The Last Dance producer recalls memories as one-time PBA import
Paul Kennedy Lintag on May 22, 2020 03:17 PM
(Photo by Andy Thompson)
Somehow, someway, Philippine basketball will always get connected to literally everything.
The Last Dance, the 10-part documentary about Michael Jordan and the 1997-1998 Chicago Bulls, just wrapped up this week.
It was an intimate look to one of the greatest dynasties basketball has ever seen and unknown to many, executive producer Andy Thompson of NBA Entertainment actually played in the Philippines.
Thompson, the brother to Mychal of the Showtime Lakers and uncle to Klay of the Golden State Warriors, served as Open Conference import to the PBA Grand-Slam seeking Tanduay team of 1986.
"To me, it was the most fun I've ever had playing basketball and it was the scariest. Because every game at the point in time in 1986, my contract was't guaranteed. The import before me was cut, and he was averaging 30 and 17. What do you expect me to do?" Thompson said of his short PBA career.
Andy recalled the story on the Republika Huddle by NBA Philippines.
"But I had Divine Intervention. They were losing four straight and when I came, I think we won five straight. I became the lucky charm," he added.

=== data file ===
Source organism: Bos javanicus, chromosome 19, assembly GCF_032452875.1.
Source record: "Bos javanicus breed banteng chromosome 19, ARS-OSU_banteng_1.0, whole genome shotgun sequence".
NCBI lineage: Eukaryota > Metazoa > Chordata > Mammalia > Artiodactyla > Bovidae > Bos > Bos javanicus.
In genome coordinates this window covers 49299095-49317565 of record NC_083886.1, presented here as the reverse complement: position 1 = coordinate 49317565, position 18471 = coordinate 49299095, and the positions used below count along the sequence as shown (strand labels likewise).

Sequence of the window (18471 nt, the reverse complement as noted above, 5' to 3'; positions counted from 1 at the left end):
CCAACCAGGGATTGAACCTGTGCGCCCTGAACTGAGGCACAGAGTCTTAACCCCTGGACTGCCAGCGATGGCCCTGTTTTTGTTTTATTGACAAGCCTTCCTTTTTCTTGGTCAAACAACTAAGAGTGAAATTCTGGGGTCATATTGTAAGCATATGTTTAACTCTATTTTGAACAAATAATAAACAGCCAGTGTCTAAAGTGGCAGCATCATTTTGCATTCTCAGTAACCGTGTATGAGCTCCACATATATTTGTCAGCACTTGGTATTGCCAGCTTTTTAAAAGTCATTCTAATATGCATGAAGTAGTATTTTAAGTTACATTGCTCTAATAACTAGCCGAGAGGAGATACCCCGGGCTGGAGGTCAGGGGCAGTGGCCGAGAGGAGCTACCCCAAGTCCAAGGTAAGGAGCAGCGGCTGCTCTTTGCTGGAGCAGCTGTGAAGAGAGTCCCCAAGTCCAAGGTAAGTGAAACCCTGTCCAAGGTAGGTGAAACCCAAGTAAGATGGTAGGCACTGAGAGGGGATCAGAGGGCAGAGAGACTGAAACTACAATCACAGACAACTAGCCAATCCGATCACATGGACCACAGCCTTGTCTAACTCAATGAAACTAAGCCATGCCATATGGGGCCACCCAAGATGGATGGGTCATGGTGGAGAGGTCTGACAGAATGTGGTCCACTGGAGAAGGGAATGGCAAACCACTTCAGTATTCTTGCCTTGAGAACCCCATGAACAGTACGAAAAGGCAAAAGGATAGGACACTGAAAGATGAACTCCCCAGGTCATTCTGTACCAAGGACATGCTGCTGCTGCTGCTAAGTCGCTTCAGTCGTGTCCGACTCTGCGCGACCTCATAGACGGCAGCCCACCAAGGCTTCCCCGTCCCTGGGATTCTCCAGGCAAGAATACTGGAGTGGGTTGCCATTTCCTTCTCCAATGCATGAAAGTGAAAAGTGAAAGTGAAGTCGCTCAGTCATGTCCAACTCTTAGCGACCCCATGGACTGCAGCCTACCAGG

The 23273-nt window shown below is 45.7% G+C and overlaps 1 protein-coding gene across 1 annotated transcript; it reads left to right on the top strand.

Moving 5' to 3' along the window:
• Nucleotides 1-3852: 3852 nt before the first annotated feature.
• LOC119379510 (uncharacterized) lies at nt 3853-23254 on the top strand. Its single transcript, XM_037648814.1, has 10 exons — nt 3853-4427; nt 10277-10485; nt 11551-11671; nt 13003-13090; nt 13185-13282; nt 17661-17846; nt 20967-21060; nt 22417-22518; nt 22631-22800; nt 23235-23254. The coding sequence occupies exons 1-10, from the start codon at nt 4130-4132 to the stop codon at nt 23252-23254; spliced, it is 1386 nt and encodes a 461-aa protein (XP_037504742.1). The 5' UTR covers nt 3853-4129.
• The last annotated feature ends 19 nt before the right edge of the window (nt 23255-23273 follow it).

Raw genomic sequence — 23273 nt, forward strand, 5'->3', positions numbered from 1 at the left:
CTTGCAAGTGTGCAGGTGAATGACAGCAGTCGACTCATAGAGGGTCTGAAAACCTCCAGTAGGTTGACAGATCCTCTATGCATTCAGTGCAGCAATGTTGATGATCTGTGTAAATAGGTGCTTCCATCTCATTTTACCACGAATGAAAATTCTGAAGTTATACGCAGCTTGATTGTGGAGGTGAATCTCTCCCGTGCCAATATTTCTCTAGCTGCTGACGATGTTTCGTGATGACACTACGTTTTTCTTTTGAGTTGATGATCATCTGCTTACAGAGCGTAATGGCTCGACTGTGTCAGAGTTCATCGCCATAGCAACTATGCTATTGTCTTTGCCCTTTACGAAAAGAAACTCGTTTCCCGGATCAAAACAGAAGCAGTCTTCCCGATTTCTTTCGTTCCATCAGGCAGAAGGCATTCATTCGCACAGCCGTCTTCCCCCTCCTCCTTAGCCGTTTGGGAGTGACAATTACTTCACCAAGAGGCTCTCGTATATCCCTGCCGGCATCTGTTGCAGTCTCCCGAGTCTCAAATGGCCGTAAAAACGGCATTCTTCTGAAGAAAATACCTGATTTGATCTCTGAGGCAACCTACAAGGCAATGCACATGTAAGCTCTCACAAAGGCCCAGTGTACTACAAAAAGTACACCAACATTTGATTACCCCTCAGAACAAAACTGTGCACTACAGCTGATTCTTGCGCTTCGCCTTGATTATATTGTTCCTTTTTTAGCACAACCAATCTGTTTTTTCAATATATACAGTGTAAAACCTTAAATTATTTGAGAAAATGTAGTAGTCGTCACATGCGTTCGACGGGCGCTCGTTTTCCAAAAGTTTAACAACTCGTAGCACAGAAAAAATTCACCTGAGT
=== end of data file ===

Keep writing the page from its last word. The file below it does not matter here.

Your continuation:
Thompson and the Rhum Masters were eliminated in the semifinals of the 1986 Open Conference, ending the team's Grand Slam hopes.
Tanduay also ended up as Thompson's last dance, he suffered an ACL injury late in the 1986 season and never played again after the PBA.
Still, Thompson has good memories of his stint in Manila.
"Man, the thing that jumps right at you is when you get there, you think you've been exposed to the best fans in the world because you grew up in the United States," he said.
"But there is nothing that could have prepared with to the passionate fans and the fandom of the Filipino fans. It was unbelievable," Thomspon added.
After his PBA stint with Tanduay in 1986, the next time Thompson made it back to the Philippines was in 2013 during an NBA preseason game between the Houston Rockets and the Indiana Pacers.
Thompson made sure to take on the assignment.
"When I found out that there was gonna be a game played there, I signed up quickly. Fortunately, I'm in a position where I can pretty much choose with the projects I wanna do," Thompson said.
"I've always wanted to come back, I've always told my wife and kids and my co-workers just how passionate basketball is in the Philippines and they didn't believe it. So I wanted to go back and also act as a tour guide and show them where I played," he added.
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